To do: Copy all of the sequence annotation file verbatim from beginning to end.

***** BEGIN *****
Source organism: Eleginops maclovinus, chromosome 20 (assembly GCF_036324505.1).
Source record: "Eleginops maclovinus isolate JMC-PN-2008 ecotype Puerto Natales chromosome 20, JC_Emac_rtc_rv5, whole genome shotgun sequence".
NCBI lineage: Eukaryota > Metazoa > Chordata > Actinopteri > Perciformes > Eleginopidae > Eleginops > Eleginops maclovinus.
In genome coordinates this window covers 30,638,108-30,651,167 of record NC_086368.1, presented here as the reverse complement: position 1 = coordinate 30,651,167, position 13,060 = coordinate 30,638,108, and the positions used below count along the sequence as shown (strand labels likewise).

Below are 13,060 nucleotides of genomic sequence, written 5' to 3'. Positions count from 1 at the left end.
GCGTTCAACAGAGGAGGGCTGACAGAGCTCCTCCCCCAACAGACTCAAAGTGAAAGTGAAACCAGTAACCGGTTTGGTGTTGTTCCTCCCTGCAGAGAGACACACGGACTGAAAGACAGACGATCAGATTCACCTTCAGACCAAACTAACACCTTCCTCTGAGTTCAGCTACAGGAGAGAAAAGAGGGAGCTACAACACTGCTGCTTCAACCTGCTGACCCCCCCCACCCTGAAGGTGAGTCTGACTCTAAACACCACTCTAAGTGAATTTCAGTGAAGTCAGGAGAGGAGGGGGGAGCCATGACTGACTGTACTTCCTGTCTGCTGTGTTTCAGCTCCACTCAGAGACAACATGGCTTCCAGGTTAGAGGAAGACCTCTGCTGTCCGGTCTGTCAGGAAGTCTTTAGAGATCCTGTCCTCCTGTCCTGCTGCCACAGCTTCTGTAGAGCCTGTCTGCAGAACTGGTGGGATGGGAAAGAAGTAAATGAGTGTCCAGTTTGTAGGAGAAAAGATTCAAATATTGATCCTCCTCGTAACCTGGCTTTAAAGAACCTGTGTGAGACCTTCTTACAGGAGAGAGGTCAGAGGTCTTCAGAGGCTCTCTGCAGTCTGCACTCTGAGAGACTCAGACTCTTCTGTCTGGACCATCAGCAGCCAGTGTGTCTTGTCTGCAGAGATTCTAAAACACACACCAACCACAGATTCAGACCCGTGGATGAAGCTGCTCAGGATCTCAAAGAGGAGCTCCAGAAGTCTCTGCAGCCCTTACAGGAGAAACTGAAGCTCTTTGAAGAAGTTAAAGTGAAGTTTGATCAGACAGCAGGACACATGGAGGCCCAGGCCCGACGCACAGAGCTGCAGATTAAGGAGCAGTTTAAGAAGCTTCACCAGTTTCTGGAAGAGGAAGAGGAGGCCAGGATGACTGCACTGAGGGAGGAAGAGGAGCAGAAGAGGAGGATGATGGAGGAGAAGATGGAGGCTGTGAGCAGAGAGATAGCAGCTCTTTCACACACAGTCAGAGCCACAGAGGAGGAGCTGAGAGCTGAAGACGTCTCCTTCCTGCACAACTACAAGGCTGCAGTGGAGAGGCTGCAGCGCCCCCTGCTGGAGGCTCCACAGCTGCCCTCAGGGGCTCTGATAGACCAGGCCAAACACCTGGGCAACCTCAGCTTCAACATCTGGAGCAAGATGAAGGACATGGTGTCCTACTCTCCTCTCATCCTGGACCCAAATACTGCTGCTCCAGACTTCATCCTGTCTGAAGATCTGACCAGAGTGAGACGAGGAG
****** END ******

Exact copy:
Source organism: Eleginops maclovinus, chromosome 20 (assembly GCF_036324505.1).
Source record: "Eleginops maclovinus isolate JMC-PN-2008 ecotype Puerto Natales chromosome 20, JC_Emac_rtc_rv5, whole genome shotgun sequence".
NCBI lineage: Eukaryota > Metazoa > Chordata > Actinopteri > Perciformes > Eleginopidae > Eleginops > Eleginops maclovinus.
In genome coordinates this window covers 30,638,108-30,651,167 of record NC_086368.1, presented here as the reverse complement: position 1 = coordinate 30,651,167, position 13,060 = coordinate 30,638,108, and the positions used below count along the sequence as shown (strand labels likewise).

Below are 13,060 nucleotides of genomic sequence, written 5' to 3'. Positions count from 1 at the left end.
GCGTTCAACAGAGGAGGGCTGACAGAGCTCCTCCCCCAACAGACTCAAAGTGAAAGTGAAACCAGTAACCGGTTTGGTGTTGTTCCTCCCTGCAGAGAGACACACGGACTGAAAGACAGACGATCAGATTCACCTTCAGACCAAACTAACACCTTCCTCTGAGTTCAGCTACAGGAGAGAAAAGAGGGAGCTACAACACTGCTGCTTCAACCTGCTGACCCCCCCCACCCTGAAGGTGAGTCTGACTCTAAACACCACTCTAAGTGAATTTCAGTGAAGTCAGGAGAGGAGGGGGGAGCCATGACTGACTGTACTTCCTGTCTGCTGTGTTTCAGCTCCACTCAGAGACAACATGGCTTCCAGGTTAGAGGAAGACCTCTGCTGTCCGGTCTGTCAGGAAGTCTTTAGAGATCCTGTCCTCCTGTCCTGCTGCCACAGCTTCTGTAGAGCCTGTCTGCAGAACTGGTGGGATGGGAAAGAAGTAAATGAGTGTCCAGTTTGTAGGAGAAAAGATTCAAATATTGATCCTCCTCGTAACCTGGCTTTAAAGAACCTGTGTGAGACCTTCTTACAGGAGAGAGGTCAGAGGTCTTCAGAGGCTCTCTGCAGTCTGCACTCTGAGAGACTCAGACTCTTCTGTCTGGACCATCAGCAGCCAGTGTGTCTTGTCTGCAGAGATTCTAAAACACACACCAACCACAGATTCAGACCCGTGGATGAAGCTGCTCAGGATCTCAAAGAGGAGCTCCAGAAGTCTCTGCAGCCCTTACAGGAGAAACTGAAGCTCTTTGAAGAAGTTAAAGTGAAGTTTGATCAGACAGCAGGACACATGGAGGCCCAGGCCCGACGCACAGAGCTGCAGATTAAGGAGCAGTTTAAGAAGCTTCACCAGTTTCTGGAAGAGGAAGAGGAGGCCAGGATGACTGCACTGAGGGAGGAAGAGGAGCAGAAGAGGAGGATGATGGAGGAGAAGATGGAGGCTGTGAGCAGAGAGATAGCAGCTCTTTCACACACAGTCAGAGCCACAGAGGAGGAGCTGAGAGCTGAAGACGTCTCCTTCCTGCACAACTACAAGGCTGCAGTGGAGAGGCTGCAGCGCCCCCTGCTGGAGGCTCCACAGCTGCCCTCAGGGGCTCTGATAGACCAGGCCAAACACCTGGGCAACCTCAGCTTCAACATCTGGAGCAAGATGAAGGACATGGTGTCCTACTCTCCTCTCATCCTGGACCCAAATACTGCTGCTCCAGACTTCATCCTGTCTGAAGATCTGACCAGAGTGAGACGAGGAG